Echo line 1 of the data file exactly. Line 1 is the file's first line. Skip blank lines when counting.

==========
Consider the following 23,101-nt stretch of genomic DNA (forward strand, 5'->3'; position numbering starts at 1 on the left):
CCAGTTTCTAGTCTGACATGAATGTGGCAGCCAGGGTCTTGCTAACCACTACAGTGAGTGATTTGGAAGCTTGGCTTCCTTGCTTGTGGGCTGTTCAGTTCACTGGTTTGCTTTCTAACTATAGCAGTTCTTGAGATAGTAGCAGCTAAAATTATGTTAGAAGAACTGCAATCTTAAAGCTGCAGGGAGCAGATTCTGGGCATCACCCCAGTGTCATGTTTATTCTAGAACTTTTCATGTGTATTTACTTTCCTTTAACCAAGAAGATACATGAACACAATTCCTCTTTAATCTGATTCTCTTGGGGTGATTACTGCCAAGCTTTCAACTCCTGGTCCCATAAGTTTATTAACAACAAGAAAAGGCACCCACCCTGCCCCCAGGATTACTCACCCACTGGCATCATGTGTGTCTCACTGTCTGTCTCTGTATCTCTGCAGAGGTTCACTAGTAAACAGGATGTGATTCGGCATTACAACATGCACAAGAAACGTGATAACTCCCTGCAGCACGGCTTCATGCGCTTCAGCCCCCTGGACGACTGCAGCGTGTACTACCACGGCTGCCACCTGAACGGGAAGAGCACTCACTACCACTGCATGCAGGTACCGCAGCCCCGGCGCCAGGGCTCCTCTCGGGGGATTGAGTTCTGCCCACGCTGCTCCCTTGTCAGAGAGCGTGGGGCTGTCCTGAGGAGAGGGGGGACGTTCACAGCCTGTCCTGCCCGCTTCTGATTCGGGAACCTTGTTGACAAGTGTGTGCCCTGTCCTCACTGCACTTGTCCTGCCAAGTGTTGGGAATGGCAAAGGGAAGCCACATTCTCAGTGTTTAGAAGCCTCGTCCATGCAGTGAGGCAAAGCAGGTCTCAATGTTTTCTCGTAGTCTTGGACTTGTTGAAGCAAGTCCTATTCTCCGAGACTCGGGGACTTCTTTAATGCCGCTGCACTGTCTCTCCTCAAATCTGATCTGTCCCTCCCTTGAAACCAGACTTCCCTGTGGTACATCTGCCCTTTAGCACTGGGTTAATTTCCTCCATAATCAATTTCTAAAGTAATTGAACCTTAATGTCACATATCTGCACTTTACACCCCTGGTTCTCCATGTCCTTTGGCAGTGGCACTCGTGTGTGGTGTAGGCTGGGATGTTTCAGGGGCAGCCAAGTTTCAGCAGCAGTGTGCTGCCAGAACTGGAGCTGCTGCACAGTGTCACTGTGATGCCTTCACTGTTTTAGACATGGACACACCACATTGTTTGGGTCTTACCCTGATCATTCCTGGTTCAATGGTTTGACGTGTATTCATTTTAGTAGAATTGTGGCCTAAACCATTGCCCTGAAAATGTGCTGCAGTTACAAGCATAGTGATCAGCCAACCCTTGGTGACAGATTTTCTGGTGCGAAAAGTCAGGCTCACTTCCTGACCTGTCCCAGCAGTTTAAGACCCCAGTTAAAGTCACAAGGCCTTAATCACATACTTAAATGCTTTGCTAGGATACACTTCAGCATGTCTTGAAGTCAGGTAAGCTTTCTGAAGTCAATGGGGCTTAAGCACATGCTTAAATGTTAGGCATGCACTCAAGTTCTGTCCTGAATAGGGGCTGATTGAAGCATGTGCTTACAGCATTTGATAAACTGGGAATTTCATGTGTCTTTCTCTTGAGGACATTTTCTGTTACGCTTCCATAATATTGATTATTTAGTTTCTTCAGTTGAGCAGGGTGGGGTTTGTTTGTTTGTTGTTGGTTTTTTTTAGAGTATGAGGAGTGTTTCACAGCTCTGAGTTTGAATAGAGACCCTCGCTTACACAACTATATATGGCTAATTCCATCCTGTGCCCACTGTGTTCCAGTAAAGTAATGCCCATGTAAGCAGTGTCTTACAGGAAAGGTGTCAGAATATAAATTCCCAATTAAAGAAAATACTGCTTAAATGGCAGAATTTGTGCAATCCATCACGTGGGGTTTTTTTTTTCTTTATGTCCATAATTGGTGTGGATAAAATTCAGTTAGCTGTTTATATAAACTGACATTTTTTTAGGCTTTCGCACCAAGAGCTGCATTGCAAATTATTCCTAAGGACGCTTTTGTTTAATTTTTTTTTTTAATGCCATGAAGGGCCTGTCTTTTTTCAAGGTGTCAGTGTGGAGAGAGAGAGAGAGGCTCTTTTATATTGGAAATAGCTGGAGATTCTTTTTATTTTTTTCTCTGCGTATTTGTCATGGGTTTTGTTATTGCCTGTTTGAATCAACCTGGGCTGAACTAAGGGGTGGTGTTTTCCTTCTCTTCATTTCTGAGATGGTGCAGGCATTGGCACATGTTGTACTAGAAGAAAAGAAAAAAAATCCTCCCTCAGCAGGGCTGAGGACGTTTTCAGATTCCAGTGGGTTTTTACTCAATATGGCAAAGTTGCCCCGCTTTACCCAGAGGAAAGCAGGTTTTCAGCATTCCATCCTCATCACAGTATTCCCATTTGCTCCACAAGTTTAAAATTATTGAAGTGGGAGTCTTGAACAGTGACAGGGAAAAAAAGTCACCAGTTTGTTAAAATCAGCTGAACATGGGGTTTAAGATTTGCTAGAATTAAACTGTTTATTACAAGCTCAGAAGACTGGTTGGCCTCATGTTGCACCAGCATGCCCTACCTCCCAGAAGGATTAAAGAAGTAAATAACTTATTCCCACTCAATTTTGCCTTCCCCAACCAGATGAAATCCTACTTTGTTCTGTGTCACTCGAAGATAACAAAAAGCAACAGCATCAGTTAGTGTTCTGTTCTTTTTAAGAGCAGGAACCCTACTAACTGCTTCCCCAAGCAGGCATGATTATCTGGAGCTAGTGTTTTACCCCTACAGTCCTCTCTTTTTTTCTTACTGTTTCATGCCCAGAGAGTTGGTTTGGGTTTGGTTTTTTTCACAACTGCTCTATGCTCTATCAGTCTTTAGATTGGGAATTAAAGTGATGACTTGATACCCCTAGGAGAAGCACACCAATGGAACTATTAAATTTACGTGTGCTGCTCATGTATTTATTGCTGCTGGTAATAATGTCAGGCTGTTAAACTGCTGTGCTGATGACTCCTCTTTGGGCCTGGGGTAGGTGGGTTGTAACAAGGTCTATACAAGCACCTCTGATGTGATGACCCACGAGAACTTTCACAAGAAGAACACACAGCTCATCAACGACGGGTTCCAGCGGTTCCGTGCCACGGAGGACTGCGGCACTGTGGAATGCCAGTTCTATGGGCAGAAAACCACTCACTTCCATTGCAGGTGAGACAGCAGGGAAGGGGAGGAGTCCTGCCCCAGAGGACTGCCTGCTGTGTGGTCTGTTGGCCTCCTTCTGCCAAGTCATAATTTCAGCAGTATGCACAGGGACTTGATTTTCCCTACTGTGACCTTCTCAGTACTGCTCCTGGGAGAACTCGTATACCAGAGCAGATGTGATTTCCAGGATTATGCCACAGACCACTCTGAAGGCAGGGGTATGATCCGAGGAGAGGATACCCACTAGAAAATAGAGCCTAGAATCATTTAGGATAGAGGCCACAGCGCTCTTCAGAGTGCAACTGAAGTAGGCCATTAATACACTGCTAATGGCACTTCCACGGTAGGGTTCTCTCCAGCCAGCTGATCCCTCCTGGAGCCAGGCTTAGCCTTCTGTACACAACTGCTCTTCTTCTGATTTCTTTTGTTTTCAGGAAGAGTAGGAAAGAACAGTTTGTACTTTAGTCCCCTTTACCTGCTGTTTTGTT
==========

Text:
Consider the following 23,101-nt stretch of genomic DNA (forward strand, 5'->3'; position numbering starts at 1 on the left):